Product photos are consistently found to be the single most important aspect of a product page. Our own eye tracking study found that 25 real shoppers looked at product images first on a product page, without fail. But a newer and less common visual is gaining ground as a selling tool — product video.

One in three shoppers now say they watch product videos all or most of the time when available; 55% on product pages, and 60% on Youtube. As a result, 70% of retailers now offer video on product pages, up from 59%.

Whether for information or entertainment, the numbers prove it: Consumer reliance on and preference for product videos is growing — making multimedia content increasingly important (and beneficial) for retailers.

Product videos increase sales and reduce returns both online and in stores

On average, shoppers who watch product video are 23% more likely to convert. About 57% of consumers say product videos make them more confident in a purchase and less likely to return an item, up from 52% a year before.

And those benefits don’t stop at the digital aisle. While most watch videos at home, half of consumers now say they’ve watched product videos on their smartphone — and 57% did so while researching in a brick-and-mortar store. Encourage this behavior with in-store signage or kiosks. Home Depot, for example, posts QR codes in store aisles that lead to DIY how-to videos and reviews; both to inspire new home improvement products, and to increase consumer confidence that they can easily complete projects themselves.

Tap consumers to scalably produce authentic videos

Over 41% of consumers are more likely to share product videos than other product content. Having as many videos as possible on your site will benefit your brand — but with stretched marketing budgets, how can you scalably produce this valuable content?

Easy: Have consumers create it for you. Written reviews from real product owners are already 12 times more trusted than content from brands. Might the same trust apply to video reviews?

Another form of video reviews, “haul videos,” feature shoppers talking organically about their recent purchases, and are especially popular among teens on Youtube. Four in 10 people who watch a haul video visit whatever store is mentioned (online or off), according to a Google study. Says Lisa Green, head of industry, fashion and luxury brands at Google,

“Haul videos are big and they are growing. We saw more than 34,000 uploads happen just last month, and we’ve been seeing an increase in viewers on haul channels over time.”

Start encouraging consumer-created videos just as you encourage other user-generated content. Auto manufacturer Audi invites consumers to publish their car photos on Instagram, and re-posts the them from its corporate account. Why not take the same action on Youtube? Invite consumers to create their own video reviews and haul videos of your products, and feature them on your corporate social channels.

Loyalty programs will also encourage multimedia consumer reviews. Step2, the largest American manufacturer of preschool toys, saw a 600% increase in product video and image uploads after tying multimedia posts to loyalty points.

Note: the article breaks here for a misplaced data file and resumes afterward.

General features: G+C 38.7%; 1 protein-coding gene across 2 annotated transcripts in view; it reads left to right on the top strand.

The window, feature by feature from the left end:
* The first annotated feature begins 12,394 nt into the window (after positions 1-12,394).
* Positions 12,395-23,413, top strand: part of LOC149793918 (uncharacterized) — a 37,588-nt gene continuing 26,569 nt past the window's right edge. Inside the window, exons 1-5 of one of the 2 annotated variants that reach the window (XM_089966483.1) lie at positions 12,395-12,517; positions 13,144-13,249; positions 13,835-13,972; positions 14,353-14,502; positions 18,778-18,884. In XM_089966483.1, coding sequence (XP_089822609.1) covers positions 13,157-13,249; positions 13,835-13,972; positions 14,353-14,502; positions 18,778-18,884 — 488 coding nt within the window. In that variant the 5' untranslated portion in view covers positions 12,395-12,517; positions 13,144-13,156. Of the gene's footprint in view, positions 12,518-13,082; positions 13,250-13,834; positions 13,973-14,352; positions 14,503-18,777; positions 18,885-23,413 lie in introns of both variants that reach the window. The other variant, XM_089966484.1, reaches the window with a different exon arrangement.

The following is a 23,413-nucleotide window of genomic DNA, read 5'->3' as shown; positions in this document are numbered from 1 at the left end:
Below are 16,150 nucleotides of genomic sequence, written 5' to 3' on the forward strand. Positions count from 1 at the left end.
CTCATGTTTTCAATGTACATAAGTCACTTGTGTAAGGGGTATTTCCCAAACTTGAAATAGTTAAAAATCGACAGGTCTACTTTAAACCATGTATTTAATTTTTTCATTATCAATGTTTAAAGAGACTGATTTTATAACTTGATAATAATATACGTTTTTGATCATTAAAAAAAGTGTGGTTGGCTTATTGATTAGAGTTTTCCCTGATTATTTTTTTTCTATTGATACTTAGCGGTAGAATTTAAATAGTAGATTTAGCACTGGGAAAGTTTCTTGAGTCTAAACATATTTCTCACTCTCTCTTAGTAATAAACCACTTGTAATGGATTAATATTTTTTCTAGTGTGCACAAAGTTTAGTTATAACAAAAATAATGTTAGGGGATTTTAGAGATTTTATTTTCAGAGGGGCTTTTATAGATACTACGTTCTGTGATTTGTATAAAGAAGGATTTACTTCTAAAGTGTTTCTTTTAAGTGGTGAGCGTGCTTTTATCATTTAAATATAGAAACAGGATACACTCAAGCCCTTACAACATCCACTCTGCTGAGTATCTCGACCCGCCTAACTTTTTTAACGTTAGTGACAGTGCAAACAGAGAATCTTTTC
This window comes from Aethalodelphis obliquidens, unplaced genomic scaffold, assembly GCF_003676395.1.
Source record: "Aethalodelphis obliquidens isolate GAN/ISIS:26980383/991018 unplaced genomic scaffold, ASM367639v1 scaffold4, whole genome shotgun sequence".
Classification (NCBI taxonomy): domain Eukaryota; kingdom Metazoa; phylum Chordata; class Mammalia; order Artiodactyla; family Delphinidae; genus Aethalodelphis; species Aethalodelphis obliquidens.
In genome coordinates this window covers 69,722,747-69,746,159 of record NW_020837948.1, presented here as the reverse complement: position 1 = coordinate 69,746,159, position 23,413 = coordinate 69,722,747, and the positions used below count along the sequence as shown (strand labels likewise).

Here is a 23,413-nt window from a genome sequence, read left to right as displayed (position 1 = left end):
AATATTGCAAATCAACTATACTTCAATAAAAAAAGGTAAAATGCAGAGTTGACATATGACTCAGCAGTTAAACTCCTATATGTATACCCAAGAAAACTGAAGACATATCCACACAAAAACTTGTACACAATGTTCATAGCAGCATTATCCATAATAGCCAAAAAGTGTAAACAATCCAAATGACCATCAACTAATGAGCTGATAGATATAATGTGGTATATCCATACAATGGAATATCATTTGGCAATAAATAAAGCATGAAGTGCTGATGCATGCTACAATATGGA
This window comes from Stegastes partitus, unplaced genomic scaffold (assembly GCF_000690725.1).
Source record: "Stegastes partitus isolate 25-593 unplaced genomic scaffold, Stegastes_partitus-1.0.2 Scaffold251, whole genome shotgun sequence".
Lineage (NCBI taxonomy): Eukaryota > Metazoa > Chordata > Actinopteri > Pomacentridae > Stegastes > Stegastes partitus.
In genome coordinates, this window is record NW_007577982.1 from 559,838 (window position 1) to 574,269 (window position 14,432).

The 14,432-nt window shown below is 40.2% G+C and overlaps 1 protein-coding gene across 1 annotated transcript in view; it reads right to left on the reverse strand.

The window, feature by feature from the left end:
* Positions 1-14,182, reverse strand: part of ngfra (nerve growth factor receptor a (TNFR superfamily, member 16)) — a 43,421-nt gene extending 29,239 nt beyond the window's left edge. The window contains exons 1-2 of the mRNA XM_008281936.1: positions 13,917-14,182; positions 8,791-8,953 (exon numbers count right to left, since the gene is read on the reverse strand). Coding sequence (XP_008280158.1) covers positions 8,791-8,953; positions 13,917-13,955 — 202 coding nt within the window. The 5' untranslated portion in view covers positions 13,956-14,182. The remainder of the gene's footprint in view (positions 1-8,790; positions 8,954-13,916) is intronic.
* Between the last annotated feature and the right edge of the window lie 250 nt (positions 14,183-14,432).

Every brand can benefit from product videos, whether brand- or consumer-created. Create and encourage these videos and spread them throughout your site and social to drive sharing and sales.

6 Responses to “Why product videos will soon be worth a thousand pictures, and how to scale”

  1. Brittany B

    Hi, Tara,
    Great post! Very interesting stats that we will certainly pass along. I work for a co-creation video channel called Womadz, so all of this information is definitely valuable!

  2. Hi Justin, that 10% stat is really interesting. Retailers need to up that number in a hurry. Apart from retailer-made videos and consumer-created ones, brands should start creating their own product videos for retailers to use, just as they create product descriptions. The more videos, the better, imo.

    Thanks for reading!

  3. Hi Russ, thanks for reading! I totally agree — product videos give you much more information than a static photo.

  4. justinfoster

    At Liveclicker, we have a phrase, “Attack the Image.” We state this because a video can be so much more compelling than an image when influencing purchase decisions. After all, until we have virtual reality for e-commerce, video is the closest we can get to the real in-store (or at-home) experience.

    You point out
    70% of retailers now feature videos on product pages. This is great,
    but if one digs deeper, they’ll discover that <10% of all product
    pages feature video, even among the retailers that are using video to
    sell on product pages. I absolutely agree that consumer videos such as the kinds you
    mention are a critical component to upping this number. More automated and flexible production methods also play a critical role.

    More generally,
    mobile has huge potential to drive production of product videos. Some
    of the mobile videos we see will be (and are) consumer videos such as unboxings or haul videos.
    Others, however, will be semi-pro videos produced by retailers, at
    scale. In a way, those videos also bring their own sense of authenticity since they do not adhere to the same production values of completely pro video shoots.

    We're in the early innings of both mobile video and consumer video. It is going to be great to see how both of these trends impact the dynamics of video production in retail. Great post!

  5. Russ_Somers

    Thanks Tara – good post, and I appreciate your linking to our research in the Mediapost article. What you suggest certainly fits with what we see as we work with brands to deploy video. The product video is quickly becoming the new product photo.

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